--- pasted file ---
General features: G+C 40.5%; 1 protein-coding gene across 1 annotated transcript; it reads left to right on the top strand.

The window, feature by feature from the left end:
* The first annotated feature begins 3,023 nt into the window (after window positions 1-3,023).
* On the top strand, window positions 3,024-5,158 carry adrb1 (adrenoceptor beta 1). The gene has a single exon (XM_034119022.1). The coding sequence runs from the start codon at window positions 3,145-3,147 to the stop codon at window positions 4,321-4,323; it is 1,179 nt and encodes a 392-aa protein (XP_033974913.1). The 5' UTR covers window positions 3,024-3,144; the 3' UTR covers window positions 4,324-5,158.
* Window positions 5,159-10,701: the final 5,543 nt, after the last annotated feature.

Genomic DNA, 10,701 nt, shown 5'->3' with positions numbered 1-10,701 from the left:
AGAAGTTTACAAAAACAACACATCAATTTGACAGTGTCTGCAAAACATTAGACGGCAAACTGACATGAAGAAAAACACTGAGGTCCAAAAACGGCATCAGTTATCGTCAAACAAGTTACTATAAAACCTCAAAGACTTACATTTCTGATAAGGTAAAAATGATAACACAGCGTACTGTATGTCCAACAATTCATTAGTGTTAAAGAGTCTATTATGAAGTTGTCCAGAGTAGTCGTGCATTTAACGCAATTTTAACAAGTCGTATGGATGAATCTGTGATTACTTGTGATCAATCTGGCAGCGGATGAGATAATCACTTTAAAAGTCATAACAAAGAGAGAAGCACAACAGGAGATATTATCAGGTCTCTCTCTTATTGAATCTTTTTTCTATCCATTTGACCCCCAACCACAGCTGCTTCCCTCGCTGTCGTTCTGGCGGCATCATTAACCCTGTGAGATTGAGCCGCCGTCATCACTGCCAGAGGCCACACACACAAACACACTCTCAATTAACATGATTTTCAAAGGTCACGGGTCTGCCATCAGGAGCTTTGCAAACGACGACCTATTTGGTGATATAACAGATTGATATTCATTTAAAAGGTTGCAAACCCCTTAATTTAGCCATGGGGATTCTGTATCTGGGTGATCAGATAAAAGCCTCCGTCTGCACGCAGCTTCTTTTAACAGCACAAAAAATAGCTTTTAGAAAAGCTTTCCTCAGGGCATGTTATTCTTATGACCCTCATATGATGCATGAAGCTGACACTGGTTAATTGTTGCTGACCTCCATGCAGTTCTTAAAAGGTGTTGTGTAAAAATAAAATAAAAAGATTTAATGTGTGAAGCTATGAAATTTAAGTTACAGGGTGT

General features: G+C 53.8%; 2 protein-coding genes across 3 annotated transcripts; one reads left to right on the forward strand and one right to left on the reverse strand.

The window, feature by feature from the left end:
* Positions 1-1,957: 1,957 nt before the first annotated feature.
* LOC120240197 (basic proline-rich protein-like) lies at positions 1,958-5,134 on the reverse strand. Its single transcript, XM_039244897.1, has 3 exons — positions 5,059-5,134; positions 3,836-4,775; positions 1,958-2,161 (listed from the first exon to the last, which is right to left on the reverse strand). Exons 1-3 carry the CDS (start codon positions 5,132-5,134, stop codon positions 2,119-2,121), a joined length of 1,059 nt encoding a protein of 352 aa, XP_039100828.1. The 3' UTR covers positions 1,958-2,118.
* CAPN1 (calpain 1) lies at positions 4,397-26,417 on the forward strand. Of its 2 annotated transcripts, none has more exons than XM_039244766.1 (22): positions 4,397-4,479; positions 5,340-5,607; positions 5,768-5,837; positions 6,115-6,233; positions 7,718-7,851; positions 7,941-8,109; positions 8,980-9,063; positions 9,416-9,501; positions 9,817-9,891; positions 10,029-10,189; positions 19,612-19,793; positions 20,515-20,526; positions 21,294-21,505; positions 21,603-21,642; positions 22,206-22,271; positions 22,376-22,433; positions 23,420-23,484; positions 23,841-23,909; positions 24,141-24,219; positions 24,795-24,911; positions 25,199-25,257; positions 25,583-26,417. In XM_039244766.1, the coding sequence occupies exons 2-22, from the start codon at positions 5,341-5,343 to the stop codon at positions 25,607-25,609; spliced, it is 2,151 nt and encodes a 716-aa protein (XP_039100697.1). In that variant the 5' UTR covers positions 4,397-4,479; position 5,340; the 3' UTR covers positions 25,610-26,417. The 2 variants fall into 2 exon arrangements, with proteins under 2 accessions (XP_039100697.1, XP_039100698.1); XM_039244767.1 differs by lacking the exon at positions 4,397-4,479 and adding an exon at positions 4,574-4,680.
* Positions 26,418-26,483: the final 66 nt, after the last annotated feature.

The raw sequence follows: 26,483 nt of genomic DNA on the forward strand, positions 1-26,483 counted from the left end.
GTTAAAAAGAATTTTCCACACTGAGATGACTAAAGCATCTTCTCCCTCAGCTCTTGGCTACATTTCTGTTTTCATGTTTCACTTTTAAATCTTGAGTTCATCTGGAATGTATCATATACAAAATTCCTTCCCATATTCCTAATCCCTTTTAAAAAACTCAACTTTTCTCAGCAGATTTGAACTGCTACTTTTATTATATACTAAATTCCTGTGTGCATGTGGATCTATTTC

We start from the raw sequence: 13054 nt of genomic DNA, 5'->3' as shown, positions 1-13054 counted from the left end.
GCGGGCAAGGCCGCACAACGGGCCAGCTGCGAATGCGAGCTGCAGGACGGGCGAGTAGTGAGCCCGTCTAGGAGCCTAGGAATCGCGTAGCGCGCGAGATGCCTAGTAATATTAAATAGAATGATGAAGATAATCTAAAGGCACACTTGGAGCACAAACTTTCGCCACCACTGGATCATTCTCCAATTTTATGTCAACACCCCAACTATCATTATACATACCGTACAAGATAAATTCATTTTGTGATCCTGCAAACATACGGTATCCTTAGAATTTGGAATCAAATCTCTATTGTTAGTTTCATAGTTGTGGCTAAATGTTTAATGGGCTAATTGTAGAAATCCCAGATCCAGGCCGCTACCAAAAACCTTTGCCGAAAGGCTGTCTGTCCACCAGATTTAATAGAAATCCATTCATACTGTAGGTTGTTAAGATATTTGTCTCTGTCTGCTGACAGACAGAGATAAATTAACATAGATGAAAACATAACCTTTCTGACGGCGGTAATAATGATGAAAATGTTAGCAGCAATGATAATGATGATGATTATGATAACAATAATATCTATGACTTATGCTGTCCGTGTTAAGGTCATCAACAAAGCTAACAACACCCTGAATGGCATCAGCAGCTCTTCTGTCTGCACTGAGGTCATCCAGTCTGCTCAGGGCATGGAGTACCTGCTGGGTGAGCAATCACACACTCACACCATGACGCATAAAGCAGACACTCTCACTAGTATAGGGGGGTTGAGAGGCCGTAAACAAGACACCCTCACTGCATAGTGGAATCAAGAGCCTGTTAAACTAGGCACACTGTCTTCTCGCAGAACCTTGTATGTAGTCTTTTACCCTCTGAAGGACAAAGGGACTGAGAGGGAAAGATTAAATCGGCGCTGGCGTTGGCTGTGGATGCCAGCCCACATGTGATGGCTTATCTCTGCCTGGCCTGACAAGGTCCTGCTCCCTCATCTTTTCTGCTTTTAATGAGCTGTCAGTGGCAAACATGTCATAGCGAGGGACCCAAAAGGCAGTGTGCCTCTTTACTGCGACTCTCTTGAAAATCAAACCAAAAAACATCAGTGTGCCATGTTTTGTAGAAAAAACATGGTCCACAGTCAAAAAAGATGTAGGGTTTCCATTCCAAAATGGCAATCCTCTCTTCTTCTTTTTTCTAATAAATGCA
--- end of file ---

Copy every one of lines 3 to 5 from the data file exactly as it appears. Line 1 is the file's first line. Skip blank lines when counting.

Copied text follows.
* The first annotated feature begins 3,023 nt into the window (after window positions 1-3,023).
* On the top strand, window positions 3,024-5,158 carry adrb1 (adrenoceptor beta 1). The gene has a single exon (XM_034119022.1). The coding sequence runs from the start codon at window positions 3,145-3,147 to the stop codon at window positions 4,321-4,323; it is 1,179 nt and encodes a 392-aa protein (XP_033974913.1). The 5' UTR covers window positions 3,024-3,144; the 3' UTR covers window positions 4,324-5,158.
* Window positions 5,159-10,701: the final 5,543 nt, after the last annotated feature.